Wednesday, October 9, 2013

Kahoot - Getting a Game Started

Kahoot! is an easy-to-use student response system.  It makes giving quizzes engaging.  Teachers and students would benefit from using Kahoot! from time to time in the classroom.  Why not create a Kahoot for the end of the year and have a classroom competition.

To get started, you can open play already created games or create your own games. To create your own there is an option to construct quizzes, polls, or surveys in a game-type format.

Teacher View/Student View

The following directions attempt to explain how to use Kahoot with your students.  On the left, the teacher's screen is displayed on the left and the student's screen on the right.  Check out the resources below for more information.

Additional Resources

Sunday, October 6, 2013

Twitter Hashtags - Case & Point

I once heard someone say, "Twitter is like drinking from a fire hose."   Using Twitter can seem like an information overload and seem pointless without knowing how to make sense of its content.

And if you don't know how to filter content through hashtags, Twitter can just seem like random thoughts posted by too many people and sometimes those thoughts, or Tweets, get ReTweeted.  Then, there are these Hashtag things.  Say what?!

If you watch the following video and this makes sense, then you probably understand hashtags and you can stop reading this post.  But if you watch it and miss the point, I'll try my best to make a case for using Twitter and leveraging the Hashtag for professional growth.  


So I take it the video made no sense to you and even though you are slightly confused, you still want to know more about hashtags.  In the wrong hands (see video above), a hashtag can seem meaningless and idiotic.  In the hands of a professional Twitter-user (not me), a hashtag can filter information to... 
  • Locate specific information/resources, 
  • Communicate with other like-minded people, and 
  • Share information/resources with others.


Okay I'm trying to be "cute" by making my subtitles hashtags.  As you can see, Twitter hashtags start with the # sign and are followed by a word or phrase associated with a topic.  For instance, #EdChat is a hashtag that thousands of educators meet-up on Tuesday evenings to discuss weekly topics.  As a former fourth grade teachers, I would watch and chime in on the #4thchat discussions on Monday nights.  Being a Indiana Native, I cannot forget to mention #INeLearn, which occurs on Thursdays.  Follow hashtags that pique your interests.

Basically, hashtags filter information by topic and make it easier to understand the fire hose of information.  When used well, hashtags can make a Twitter user's experience more like a run through a sprinkler than a full-power blast from a hose.  Using hashtags helps control the flow of information.  


Use hashtags to receive an answer to a question.  We had a snake slither into one of the elementary buildings, while students were coming in from recess.  The students were extraordinarily calm about snake rushing through the hallway.  To be honest, I think it scared some of the teachers more than the students.  To be even more honest, I'm not a big snake fan.   However, Twitter has tons of them, I found one of them through the use of several strategic hashtags placed within my Tweet below.  I took a picture of the snake once it was safely outside, asked a question, and inserted many science-type hashtags.  Then, my answer came in from David A. Steen (@AlongsideWild), and I gained a valuable resource in the form of his blog, Living Alongside Wild, from this quick answer he provided.  This is just a great way to connect your classroom with experts.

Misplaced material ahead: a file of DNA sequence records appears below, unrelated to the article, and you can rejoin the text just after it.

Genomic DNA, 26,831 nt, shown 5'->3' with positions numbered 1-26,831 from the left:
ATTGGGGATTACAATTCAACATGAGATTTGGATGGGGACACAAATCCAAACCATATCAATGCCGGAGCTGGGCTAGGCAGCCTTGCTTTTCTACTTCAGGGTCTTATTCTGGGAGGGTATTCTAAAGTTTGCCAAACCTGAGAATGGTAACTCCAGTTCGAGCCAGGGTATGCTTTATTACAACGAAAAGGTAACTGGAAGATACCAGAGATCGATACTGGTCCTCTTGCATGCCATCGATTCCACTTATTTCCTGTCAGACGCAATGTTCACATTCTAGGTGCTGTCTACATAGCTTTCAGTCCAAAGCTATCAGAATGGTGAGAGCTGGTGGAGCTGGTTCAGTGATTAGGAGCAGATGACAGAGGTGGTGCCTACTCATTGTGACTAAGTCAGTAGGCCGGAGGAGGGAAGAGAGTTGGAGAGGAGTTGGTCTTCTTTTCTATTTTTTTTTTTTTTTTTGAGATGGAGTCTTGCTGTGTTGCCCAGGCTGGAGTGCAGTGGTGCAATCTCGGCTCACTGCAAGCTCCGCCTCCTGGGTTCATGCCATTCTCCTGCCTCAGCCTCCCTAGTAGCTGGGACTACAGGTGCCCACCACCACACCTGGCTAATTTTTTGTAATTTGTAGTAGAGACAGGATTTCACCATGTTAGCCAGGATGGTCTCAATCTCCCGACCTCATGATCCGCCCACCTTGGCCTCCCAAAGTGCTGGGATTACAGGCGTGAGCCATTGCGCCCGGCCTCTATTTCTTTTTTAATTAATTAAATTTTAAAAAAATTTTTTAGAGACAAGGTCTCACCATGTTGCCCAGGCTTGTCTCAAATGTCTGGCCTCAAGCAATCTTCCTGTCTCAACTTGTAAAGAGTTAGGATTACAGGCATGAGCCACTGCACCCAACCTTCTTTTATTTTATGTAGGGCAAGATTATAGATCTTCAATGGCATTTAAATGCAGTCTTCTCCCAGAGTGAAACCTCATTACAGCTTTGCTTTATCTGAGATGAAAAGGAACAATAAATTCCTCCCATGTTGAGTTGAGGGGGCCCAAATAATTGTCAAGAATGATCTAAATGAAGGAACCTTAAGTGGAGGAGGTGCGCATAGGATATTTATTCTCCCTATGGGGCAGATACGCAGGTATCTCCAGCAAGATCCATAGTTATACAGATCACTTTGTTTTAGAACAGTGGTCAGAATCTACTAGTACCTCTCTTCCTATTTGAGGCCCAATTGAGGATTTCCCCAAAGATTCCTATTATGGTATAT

Here is just one example of using a hashtag to follow a common topic.  The Global Read Aloud project is currently connecting many teachers and classrooms through the use of a shared read aloud experience.  The #GRA13 hashtag is a great tool providing teachers with instructional resources, classroom connections, and opportunities to communicate with Authors like Kate Messner below.  Whenever Tweeting about the Global Read Aloud, just and the #GRA13 hashtag to your Tweet and your message will be sent to anyone following that topic.  

Take the plug into the Twitter firehose and attempt to make sense of all that content through the use of TweetDeck and hashtags that help you locate information and resources.  The image of the TweetDeck webpage below displays how hashtags can be separated into columns--sprinkler graphic from earlier.  

If a teacher leverages the use of hashtags effectively, they can grow exponentially as a professional with the collaborative power of Twitter.  Regardless of how much technophobes bash the use of Twitter and hashtags, in the "right" hands Twitter hashtags can be used to locate, communicate, and share.  

For those teachers looking to connect with other professionals teaching the same subjects follow hashtags, search for hashtags that relate to your subject-area and grade-level.  Use the resources at the end of this post to locate hashtags for education.  By locating hashtags and Twitter-users to follow, you will grow your professional learning network and refuel your passion for teaching and learning.  

  • The Complete Guide to Twitter Hashtags for Education 
  • CybraryMan's Educational Hashtags
  • The 2012 A-Z List of Educational Twitter Hashtags by Edudemic